In other words, from an economics perspective, after the break up of Atlantic Telephone and Telegraph you received choice at a lower cost vs. monopolistic powers.
Monopolistic Administrative Costs Argument of Socialized Medicine
The argument for monopolistic administrative costs of socialized medicine is articulated by Erza Klien in his June 8th article in the Washington Post. (2) He summarizes as follows: "Moreover, public insurance is simply more efficient. Medicare holds costs down better than private insurance".
Senator Bernie Sanders argues for monopolistic administrative costs of socialized medicine by stating "...you have to deal with the enormous amount of waste that is currently within the private health insurance industry. The estimate is about $400 billion a year in administrative costs, billing, in profits, CEO compensation, in advertising--all of these things which have nothing to do with the provision of health care..." Senator Sanders goes on to say "In California, my understanding is that 1 out of every 3 dollars of premium goes to administration". (3)
What about the Medicare administrative cost argument? Is it true or false? False. Medicare administrative costs are higher, not lower, than for private insurance. (4) (5)
What about the 33% administrative costs as asserted by Senator Sanders? False. California Private Insurers average 12.7% administrative costs .(6)
Monopolistic Pricing Power of the Pure Product
One must note that the argument put forth that socialized medicine would have lower administrative costs purposely becomes entangled with monopolistic pricing. That is, the argument leaves the realm of administrative costs and attempts to include in the argument the exogenous concept of pricing the pure product.(7) The argument is invalid as administrative costs are items you add to the pure cost of the product.
In Klein's article he states "...act as a public insurer. To use market share to bargain down the prices of services much as Medicare does". Monopolies do not bargain. Monopolies set the price suppliers will be paid. Take it or leave it. In other words, Medicare is basically a monopoly and sets the price it will pay for services. Either accept medicare patients at price "X" or don't accept Medicare patients.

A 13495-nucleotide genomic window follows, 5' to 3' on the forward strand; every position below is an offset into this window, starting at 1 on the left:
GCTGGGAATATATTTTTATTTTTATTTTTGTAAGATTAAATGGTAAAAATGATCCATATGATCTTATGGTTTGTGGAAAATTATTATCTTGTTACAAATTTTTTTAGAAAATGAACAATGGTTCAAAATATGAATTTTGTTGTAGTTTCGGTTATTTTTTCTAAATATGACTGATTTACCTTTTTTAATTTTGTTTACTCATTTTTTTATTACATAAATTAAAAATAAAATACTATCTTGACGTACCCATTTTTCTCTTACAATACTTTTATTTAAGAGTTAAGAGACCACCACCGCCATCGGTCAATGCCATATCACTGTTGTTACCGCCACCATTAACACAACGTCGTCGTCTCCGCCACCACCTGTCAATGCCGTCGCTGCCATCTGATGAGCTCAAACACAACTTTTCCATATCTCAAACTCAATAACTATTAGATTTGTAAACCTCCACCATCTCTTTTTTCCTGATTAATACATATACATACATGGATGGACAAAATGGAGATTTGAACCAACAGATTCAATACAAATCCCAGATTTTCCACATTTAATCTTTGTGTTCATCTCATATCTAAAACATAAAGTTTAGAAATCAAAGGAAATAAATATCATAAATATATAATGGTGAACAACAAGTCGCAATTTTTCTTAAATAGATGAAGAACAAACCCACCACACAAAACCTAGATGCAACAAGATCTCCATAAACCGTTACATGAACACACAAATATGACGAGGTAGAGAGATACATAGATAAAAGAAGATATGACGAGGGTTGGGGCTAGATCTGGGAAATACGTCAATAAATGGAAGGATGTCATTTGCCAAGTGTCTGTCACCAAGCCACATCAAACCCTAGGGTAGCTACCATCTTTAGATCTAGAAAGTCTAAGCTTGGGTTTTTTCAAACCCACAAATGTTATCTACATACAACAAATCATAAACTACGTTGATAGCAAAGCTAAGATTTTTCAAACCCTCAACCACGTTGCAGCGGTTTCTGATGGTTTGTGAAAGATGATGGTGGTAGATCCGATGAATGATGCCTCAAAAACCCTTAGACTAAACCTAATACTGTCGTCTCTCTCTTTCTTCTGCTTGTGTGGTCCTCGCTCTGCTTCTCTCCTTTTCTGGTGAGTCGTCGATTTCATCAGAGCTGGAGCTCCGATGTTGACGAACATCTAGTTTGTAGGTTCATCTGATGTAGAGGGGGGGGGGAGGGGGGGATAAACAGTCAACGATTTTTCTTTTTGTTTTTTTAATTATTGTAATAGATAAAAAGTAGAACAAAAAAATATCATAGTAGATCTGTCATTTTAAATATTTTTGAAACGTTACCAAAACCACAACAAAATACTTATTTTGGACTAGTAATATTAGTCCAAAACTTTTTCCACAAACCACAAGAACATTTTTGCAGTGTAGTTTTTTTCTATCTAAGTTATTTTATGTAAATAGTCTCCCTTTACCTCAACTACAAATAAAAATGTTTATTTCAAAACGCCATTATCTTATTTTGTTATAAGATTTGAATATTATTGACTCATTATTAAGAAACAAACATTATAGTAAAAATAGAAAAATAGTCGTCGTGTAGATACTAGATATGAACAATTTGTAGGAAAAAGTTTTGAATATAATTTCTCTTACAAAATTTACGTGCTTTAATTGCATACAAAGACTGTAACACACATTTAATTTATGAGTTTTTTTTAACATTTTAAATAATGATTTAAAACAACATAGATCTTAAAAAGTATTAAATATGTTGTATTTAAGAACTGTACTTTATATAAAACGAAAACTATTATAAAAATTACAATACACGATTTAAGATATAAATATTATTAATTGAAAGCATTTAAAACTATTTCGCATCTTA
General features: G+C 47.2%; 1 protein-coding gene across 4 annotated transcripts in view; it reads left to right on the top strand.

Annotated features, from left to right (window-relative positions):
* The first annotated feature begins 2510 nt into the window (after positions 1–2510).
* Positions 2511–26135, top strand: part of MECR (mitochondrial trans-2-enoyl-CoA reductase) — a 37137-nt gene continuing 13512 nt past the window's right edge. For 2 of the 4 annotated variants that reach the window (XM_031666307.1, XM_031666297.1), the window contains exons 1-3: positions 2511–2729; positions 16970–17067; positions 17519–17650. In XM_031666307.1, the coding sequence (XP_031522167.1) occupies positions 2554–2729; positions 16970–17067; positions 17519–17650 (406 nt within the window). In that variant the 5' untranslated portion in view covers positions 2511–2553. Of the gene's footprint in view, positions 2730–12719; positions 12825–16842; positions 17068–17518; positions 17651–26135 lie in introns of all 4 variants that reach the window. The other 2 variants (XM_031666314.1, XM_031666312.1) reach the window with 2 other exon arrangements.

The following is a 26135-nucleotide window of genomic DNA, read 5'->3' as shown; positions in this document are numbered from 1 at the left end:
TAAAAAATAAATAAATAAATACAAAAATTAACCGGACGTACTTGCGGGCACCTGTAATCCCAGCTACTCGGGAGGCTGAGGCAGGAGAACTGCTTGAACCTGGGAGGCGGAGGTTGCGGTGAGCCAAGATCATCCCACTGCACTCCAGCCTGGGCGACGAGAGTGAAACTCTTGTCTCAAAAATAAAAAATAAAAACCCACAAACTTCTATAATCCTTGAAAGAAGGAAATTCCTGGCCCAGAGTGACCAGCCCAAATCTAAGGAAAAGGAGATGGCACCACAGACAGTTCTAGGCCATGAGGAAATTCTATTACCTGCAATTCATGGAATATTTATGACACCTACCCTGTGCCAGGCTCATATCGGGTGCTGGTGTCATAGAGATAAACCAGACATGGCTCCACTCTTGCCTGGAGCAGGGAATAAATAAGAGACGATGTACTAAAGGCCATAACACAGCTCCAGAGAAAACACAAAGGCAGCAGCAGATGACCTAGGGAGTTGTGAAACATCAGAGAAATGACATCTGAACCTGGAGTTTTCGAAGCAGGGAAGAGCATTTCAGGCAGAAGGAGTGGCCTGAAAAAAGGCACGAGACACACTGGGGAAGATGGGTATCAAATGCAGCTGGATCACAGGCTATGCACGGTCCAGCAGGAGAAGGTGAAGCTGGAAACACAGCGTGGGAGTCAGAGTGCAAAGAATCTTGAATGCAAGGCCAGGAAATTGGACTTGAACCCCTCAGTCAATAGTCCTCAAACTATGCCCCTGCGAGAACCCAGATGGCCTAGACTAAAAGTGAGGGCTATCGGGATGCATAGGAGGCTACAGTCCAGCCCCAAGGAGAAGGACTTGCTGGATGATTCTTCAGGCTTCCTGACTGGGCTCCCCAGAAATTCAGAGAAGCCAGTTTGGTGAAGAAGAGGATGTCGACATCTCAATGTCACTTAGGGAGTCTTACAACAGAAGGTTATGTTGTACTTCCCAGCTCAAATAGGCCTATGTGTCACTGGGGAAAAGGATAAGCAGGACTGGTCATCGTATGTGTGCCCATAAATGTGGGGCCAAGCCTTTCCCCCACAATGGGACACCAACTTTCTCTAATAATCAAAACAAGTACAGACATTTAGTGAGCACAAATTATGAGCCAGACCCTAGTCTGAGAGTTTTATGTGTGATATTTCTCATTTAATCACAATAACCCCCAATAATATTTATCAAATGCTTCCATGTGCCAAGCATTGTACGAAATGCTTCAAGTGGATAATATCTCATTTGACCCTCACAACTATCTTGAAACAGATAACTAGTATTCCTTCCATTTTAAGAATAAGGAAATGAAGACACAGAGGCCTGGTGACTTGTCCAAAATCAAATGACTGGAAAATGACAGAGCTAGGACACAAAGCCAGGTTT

What in the world does the exercising of monopolistic pricing power to suppliers of the components of the pure product have to do with administrative expenses? Nothing. The argument is a separate argument unrelated to administrative costs.
Impact on the Labor Market of Monopolistic Administrative Costs
Exactly what is the labor demographics of the private sector health insurance administrative mechanism? (8) By and large the administrative labor force is female. Would this largely female work force be dislocated by a monopolistic administration within socialized medicine? Yes, large labor dislocations at an enormous cost. (9)
Hence we dislocate hundreds of thousands of predominantly female non-union workers at an enormous cost, and replace these workers with a unionized government labor force. Does that sound like administrative cost savings? What about the start up costs for the new government unionized administration? (10) What about the ensuing chaos of untrained administration workers, with a new procedural manual, in a newly formed bureaucracy, that now needs to provide service to millions and millions of people. Chaos is an understatement.
Also, many of the private sector female administrators are telecommuters. That’s right, they are mom's that work from home. Its a cost saving tool for private insurers and the workers like the idea. What about the indirect cost to the family of dislocating these workers? Do government workers telecommute? Largely no. Only 6% telecommute. (11) Why does the government not use this cost saving and labor satisfying technique?
The argument that a socialized medicine scheme would have lower cost is incorrect. That monopolistic pricing of the pure product is out of place in the administrative cost argument. That the socialized medicine scheme would create a monopoly in administration with unintended consequences for consumers. Finally, the socialized medicine scheme argument for monopolistic administration would dislocate hundreds of thousands of workers at an enormous cost and replace a largely female non-union work force with a high cost unionized government work force.
(7) see (1) above
(9) and (10). see (6) above